April 11, 2014 By Paul Wallin

What is a Domestic Violence Restraining Order?

We understand the stress you may be under after being served a DVRO.

A domestic violence restraining order, also known as a “DVRO” for short, is an order issued by the Court to protect people if there are allegations of abuse or threats of abuse that have been raised.

A DVRO is a very serious matter, and can have a negative impact on your life.  For example, the DVRO can be used to make the following orders against you:

  • No contact or communication with the person requesting the DVRO;
  • Prevent you from possessing a gun or firearm, while the DVRO is still in effect;
  • Require you to move out of your home;
  • Order a specific schedule for custody and visitation of your child/children, or order that you not see your child/children at all;
  • Require you to pay monthly child support;
  • Require you to pay monthly spousal or partner support (only if you are married or in a domestic partnership);
  • Prevent you from being around your pets;
  • Compel you to pay certain bills; or
  • Release or return certain property.


What do You do when you Receive a DVRO that has been Filed Against You?

The first step is to carefully read all of the paperwork that you receive.  In that paperwork, review a form labeled “Temporary Restraining Order” (Form DV-110) which will have the specific details of the order that has been placed against you.

It is very important that you stay away from all of the people and places that are listed on that form, and obey all of the other orders listed on that form.  If you disobey the order, you can go to jail or be fined.

If the order is requiring you to move out of your home, take the clothes and belongings that you will need until the scheduled court date, and move out of the home.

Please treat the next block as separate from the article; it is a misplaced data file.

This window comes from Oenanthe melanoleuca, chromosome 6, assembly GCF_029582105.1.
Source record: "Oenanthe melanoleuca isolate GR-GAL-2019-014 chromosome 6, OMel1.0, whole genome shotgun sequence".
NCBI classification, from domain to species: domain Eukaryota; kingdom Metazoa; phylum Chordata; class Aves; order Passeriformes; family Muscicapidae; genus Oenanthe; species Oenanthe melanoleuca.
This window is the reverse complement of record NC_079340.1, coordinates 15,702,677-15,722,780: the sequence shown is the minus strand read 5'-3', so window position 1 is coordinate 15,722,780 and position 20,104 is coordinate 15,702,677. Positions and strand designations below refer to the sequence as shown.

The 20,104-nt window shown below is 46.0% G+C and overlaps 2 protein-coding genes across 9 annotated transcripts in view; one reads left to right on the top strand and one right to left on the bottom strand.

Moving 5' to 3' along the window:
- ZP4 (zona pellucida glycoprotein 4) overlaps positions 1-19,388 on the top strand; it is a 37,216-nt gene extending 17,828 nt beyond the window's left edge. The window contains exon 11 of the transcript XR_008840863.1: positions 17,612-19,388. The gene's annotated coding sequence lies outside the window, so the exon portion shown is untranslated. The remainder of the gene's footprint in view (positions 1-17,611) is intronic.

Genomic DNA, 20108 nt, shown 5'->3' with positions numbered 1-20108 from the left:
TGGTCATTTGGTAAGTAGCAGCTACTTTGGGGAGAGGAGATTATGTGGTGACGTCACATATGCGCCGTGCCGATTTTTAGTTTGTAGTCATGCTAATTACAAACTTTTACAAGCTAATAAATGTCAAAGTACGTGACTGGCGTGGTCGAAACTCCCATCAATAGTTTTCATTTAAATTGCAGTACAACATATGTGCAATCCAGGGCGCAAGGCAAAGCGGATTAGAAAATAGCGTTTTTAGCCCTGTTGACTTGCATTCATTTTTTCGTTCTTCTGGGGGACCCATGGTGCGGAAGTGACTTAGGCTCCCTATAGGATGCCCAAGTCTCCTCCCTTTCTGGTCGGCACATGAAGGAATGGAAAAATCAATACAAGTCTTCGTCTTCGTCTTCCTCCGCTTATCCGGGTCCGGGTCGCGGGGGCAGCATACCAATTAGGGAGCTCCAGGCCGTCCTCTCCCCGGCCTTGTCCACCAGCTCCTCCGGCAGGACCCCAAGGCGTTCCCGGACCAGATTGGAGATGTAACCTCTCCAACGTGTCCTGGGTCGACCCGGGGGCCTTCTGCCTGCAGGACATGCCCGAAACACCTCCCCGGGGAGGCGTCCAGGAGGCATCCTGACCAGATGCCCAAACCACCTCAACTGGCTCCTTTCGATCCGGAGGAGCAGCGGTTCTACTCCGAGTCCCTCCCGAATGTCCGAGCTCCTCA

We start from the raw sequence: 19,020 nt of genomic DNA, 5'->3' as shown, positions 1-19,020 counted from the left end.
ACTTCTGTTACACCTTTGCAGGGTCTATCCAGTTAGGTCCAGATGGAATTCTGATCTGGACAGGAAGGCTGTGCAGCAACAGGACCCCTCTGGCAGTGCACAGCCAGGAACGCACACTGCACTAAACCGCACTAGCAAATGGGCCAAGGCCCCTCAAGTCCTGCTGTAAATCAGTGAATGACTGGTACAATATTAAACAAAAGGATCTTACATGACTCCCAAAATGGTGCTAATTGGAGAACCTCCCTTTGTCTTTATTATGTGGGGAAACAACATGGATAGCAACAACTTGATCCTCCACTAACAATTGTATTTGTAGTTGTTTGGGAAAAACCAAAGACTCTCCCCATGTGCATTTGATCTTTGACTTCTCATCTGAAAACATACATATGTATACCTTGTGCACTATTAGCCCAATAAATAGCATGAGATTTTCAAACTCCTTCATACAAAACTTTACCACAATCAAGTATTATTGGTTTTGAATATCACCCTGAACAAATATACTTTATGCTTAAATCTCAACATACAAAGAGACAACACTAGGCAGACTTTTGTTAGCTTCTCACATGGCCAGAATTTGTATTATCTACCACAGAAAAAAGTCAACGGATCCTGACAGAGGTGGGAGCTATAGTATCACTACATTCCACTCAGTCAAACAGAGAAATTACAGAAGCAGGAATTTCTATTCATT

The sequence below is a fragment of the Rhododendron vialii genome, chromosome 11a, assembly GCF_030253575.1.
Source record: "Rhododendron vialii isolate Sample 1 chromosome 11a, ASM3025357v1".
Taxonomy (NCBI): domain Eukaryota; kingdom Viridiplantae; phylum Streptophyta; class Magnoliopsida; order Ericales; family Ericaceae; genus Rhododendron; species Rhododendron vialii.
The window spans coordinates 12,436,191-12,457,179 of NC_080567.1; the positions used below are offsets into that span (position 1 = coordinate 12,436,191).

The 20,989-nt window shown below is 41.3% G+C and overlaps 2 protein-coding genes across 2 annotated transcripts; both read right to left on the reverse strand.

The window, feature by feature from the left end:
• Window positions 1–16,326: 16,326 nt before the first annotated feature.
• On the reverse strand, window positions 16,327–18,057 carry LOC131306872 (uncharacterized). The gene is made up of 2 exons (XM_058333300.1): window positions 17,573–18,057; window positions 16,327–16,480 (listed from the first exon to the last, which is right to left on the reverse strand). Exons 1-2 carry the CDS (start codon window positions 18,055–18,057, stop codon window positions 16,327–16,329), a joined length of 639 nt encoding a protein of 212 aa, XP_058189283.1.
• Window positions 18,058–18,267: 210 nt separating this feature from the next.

If a DVRO is placed against you, you CANNOT own or possess a gun or firearm of any kind, while the DVRO is in effect.  If you have a gun or firearm of any kind, you must either immediately turn it in to the police or sell it to a gun dealer as soon as possible.  For more information about this issue, read the “How Do I Turn in or Sell My Firearms?” Information Form provided by the Court (Form DV-800-INFO).

If you disobey any of the orders listed on the DVRO, you can go to jail or be fined.

How to Respond to a DVRO Filed Against You?

In order to respond to a DVRO, you must file a Response Form (Form DV-120) with the Court.  In this Form, you will be able to detail to the Court your side of the story about what happened, and to address any allegations of abuse or threats of abuse made against you.  The Response also gives you an opportunity to request certain orders for child custody and visitation, if you have children with the person requesting the DVRO against you.  This Response must be filed with the Court before the scheduled hearing date, to allow the Judge time to review your Response before the hearing.

Attend the DVRO Hearing

In the paperwork you receive, you will see a “Notice of Court Hearing” Form (Form DV-109), which will give you the date, time, and location of the hearing for your case.  YOU MUST GO TO THIS HEARING.  Even if you are not able to file a Response to the DVRO, you must go attend this hearing so the Court can hear your side of the story.

If you fail to attend this court hearing, the judge can issue a permanent DVRO without hearing from you at all.  The judge can also make orders concerning your children, child support, and other issues without any input from you.  This type of order can last up to three (3) years against you.

Effect on Your Criminal Case

If you have a criminal case that is related to the allegations of abuse or violence raised in the DVRO, then it is extremely important that you talk with a lawyer.  Anything that is said or written in the DVRO case could be used against you in your criminal case.

Call Wallin & Klarich Today

If you or a loved one has received a DVRO, it is crucial that you speak to an experienced family law attorney.  Having a DVRO issued against you can have very serious consequences. At Wallin & Klarich, our attorneys have over 30 years of experience in handling DVRO cases in Southern California.  Our attorneys will fight to get you the best possible outcome in your case.

With offices in Los Angeles, Sherman Oaks, Torrance, Tustin, San Diego, Riverside, San Bernardino, Ventura, West Covina, and Victorville, there is an experienced Wallin & Klarich Southern California family law attorney near you no matter where you work or live.

Call us today at (888) 749-7428 for a free phone consultation.  We will get through this together.

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